Hundreds of Kurdish protesters took to the streets in a number of European cities as soon as the sentence was announced.
"This means attacks on Turkey’s economic targets. The war will spread inside Turkey," a spokeswoman for the PKK’s political arm told Reuters.
In Vienna–a PKK political spokesman’said: "This ruling will pave a new and dangerous road for the conflict…in Turkey and the whole Middle East."
German Interior Minister Otto Schily told a news conference the German government would "undertake a massive effort" to save Ocalan’s life. "The ruling is regrettable," Schily said. "But the final word hasn’t been spoken."
In an earlier written statement–Schily urged Kurds "to remain calm and not get swept up by ill-conceived actions–but instead put faith in the appeals process and the European Court for Human Rights."
Germany is home to some two million Turkish citizens–many of them Kurds. Last year Germany declined to seek Ocalan’s extradition after he was detained in Italy on an outstanding German arrest warrant.
In Rome–Prime Minister Massimo D’Alema said Turkey risked distancing itself from Europe with the sentence it had imposed. Foreign Minister Lamberto Dini said Italy would appeal to the Council of Europe to try to block an eventual execution.
"This is news we did not want to hear," Dini said. "This goes against the thinking and opinion of the countries and citizens of the European Union."
Greek government spokesman Nickos Nicolaou said: "Turkey must prove that it is in line with the principles of the EU and other international bodies on justice matters."
The United States–which worked for months to help Turkey arrest Ocalan–declined immediate comment on his death sentence but declared he was an international terrorist.
"We have long believed that Ocalan is an international terrorist who should be brought to justice," White House spokesman Joe Lockhart told reporters.
Russia urged Turkey on Tuesday not to hang Ocalan–saying such a move would breach its commitmen’s as a member of the Council of Europe.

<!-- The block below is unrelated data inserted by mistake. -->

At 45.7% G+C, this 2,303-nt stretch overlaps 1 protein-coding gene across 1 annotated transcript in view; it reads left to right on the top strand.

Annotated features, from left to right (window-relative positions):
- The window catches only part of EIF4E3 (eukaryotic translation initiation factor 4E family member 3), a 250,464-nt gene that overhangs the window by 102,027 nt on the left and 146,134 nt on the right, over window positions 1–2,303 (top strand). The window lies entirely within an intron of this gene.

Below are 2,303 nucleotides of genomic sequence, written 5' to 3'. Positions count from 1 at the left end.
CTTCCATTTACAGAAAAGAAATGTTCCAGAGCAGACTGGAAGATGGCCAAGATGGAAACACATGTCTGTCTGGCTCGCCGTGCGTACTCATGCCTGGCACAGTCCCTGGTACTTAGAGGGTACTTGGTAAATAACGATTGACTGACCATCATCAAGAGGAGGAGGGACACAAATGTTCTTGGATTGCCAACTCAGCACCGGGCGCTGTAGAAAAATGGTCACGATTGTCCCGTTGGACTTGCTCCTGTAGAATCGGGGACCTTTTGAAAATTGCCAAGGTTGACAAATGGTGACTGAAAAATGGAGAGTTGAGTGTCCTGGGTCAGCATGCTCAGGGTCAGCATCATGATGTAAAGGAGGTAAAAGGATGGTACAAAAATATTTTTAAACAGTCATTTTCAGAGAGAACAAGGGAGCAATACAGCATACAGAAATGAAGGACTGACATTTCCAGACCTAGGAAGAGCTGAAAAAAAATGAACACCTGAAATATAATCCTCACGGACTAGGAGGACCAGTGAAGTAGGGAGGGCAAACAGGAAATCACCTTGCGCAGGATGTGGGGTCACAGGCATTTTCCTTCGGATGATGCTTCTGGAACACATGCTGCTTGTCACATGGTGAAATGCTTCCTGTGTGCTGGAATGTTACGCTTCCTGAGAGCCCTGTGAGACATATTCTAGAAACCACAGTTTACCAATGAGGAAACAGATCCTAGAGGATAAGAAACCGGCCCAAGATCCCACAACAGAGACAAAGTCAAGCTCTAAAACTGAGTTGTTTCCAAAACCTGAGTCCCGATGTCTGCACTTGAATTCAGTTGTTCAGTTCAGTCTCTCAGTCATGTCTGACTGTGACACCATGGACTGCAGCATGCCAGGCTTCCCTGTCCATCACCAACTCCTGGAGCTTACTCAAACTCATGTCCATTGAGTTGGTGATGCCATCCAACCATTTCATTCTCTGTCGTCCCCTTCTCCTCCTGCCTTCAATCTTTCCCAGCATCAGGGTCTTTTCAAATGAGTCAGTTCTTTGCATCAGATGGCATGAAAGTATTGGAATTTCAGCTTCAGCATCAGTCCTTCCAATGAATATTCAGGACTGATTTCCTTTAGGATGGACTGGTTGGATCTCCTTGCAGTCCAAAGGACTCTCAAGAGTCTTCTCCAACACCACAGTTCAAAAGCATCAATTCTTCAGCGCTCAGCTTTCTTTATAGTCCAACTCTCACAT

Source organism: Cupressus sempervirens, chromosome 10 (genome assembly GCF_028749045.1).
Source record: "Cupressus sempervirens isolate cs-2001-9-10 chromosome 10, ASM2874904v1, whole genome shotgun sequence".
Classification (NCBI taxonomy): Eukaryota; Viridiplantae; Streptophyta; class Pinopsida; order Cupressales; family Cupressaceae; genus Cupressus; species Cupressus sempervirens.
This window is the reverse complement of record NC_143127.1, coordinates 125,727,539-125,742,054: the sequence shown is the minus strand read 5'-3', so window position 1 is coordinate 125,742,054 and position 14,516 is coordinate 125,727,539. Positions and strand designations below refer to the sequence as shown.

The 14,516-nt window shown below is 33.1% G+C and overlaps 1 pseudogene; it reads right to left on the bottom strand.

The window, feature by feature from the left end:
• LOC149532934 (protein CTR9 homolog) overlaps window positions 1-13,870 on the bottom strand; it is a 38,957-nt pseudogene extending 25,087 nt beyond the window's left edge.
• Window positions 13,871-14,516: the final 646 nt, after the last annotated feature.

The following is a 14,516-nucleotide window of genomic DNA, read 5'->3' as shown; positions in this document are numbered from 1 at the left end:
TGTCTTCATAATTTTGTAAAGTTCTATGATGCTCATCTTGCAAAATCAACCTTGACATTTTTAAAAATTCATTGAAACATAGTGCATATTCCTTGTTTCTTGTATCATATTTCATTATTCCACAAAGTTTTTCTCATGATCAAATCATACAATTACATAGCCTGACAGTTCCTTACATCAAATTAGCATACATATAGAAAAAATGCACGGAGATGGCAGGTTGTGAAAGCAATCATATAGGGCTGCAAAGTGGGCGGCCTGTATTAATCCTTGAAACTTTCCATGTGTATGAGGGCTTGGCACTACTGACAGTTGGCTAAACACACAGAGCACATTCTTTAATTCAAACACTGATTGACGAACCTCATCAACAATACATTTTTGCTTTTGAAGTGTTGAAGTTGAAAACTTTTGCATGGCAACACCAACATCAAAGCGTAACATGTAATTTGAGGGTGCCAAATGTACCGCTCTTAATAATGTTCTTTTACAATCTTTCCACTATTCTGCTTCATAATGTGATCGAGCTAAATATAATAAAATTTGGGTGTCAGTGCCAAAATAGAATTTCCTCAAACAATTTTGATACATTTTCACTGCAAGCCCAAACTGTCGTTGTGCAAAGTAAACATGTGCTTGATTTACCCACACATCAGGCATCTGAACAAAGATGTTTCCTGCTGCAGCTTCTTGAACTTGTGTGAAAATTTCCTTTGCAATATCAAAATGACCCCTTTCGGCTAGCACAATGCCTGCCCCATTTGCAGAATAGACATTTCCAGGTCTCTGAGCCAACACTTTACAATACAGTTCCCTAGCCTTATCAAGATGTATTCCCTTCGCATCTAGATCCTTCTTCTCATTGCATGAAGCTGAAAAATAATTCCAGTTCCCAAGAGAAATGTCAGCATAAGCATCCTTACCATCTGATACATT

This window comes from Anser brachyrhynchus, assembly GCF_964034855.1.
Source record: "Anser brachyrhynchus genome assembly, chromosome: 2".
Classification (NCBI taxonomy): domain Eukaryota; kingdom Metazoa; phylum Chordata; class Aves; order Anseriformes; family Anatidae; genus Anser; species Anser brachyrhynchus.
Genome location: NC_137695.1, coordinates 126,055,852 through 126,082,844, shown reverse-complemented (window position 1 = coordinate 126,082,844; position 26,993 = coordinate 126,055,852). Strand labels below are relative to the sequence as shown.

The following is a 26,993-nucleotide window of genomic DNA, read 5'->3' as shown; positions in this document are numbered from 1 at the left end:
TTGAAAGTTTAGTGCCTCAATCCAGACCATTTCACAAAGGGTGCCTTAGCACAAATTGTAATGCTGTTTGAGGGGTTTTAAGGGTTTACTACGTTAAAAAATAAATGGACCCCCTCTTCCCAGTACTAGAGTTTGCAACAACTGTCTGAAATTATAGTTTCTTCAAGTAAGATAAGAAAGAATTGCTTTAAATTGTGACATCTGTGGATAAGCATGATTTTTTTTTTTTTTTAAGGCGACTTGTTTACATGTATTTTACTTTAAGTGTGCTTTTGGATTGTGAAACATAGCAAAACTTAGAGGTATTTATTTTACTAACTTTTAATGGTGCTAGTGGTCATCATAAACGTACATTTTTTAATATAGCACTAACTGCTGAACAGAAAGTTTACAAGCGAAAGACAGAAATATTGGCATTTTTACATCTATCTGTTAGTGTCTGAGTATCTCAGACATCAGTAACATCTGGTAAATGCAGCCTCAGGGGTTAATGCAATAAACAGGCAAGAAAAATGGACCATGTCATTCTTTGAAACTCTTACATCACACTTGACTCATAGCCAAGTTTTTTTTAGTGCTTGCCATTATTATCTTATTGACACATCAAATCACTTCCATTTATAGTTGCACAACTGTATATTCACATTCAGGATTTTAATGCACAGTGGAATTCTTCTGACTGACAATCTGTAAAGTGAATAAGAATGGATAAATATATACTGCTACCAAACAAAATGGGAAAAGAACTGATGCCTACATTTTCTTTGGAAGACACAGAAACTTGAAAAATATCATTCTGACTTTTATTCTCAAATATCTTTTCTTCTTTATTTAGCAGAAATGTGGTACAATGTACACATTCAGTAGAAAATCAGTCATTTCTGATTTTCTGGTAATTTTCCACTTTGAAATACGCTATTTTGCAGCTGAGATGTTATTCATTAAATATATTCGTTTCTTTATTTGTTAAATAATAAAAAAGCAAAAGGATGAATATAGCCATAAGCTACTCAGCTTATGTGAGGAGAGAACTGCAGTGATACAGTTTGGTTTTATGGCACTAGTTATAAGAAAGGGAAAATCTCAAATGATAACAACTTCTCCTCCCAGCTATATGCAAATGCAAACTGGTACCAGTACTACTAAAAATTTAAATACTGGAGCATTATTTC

"We know that although capital punishment has not been abolished by legislation in Turkey–that country has not carried out any death sentences since 1984," Foreign Ministry spokesman Vladimir Rakhmanin told a news briefing.
"We hope that the high principles of humanity will not be breached in the case of Ocalan either," he said.
Turkish President Suleyman Demirel took part in a pledge at the Council of Europe’s last summit in 1997 to abolish the death penalty or uphold existing moratoria on executions in the group’s 41 member nations.
Foreign Minister Igor Ivanov echoed Rakhmanin’s commen’s.
"We can only express our regret about the verdict," he told reporters. "Turkey is a member of the Council of Europe and we hope this will be taken into account with regard to Mr. Ocalan."
Rakhmanin said Russia sought a resolution of the Kurdish problem "based on international law" with due regard for human rights and the rights of national minorities.
"Russia regards as unacceptable and firmly rejects any use of force–especially of a terrorist nature," he said–adding any settlement should respect Turkey’s territorial integrity.
Russia was one of several countries where Ocalan tried to find refuge before Turkish security forces arrested him in Kenya in February. Ocalan’s PKK once had close ties with the Soviet Union.
In an interview with Italy’s La Repubblica newspaper published last week–Ocalan accused Russia–along with Italy–Greece–the United States and Britain–of having a hand in the "plot" that led to his capture.
Moscow has in the past accused the West of a double standard in its approach to the Kurdish problem–saying that NATO subjected Yugoslavia to heavy bombing over its handling of separatist Albanians while failing to criticize alliance member Turkey over the treatment of its Kurdish minority.
On Tuesday Rakhmanin urged Kurdish organizations based in Russia to refrain from violence.
After hearing of the Ocalan verdict–about 1,000 Kurds gathered beneath a statue of Lenin on Oktyabrskaya Square in central Moscow–waving Kurdish flags and banners and chanting "Turkey–terrorist." Some protesters set fire to Turkish flags.
Ultra-nationalist politician Vladimir Zhirinovsky–who speaks Turkish but regards Turkey as Russia’s main rival in the Balkans–the Caucasus and other regions–told the Kurds Moscow should support their demand for an independent Kurdistan.
"Russia’s interests lie in the creation of a Kurdistan state. And it will be created," he said.
UN human rights chief Mary Robinson noted there was concern about procedural matters during Ocalan’s trial and about the independence and impartiality of the judges who heard the case.
"In view of concerns about the lack of due process–it was particularly disquieting that it was the State Security Court that sentenced him to death," Robinson said.
Human rights group Amnesty International also questioned the fairness of Ocalan’s trial and the legality of the death sentence against him.
The Council of Europe noted the Turkish president had taken part in a pledge at the group’s last summit meeting in 1997 to abolish the death penalty or uphold existing moratoria on executions.
"We are confident that the Grand National Assembly will defend Turkey’s good record in this field," the Council said in a statement.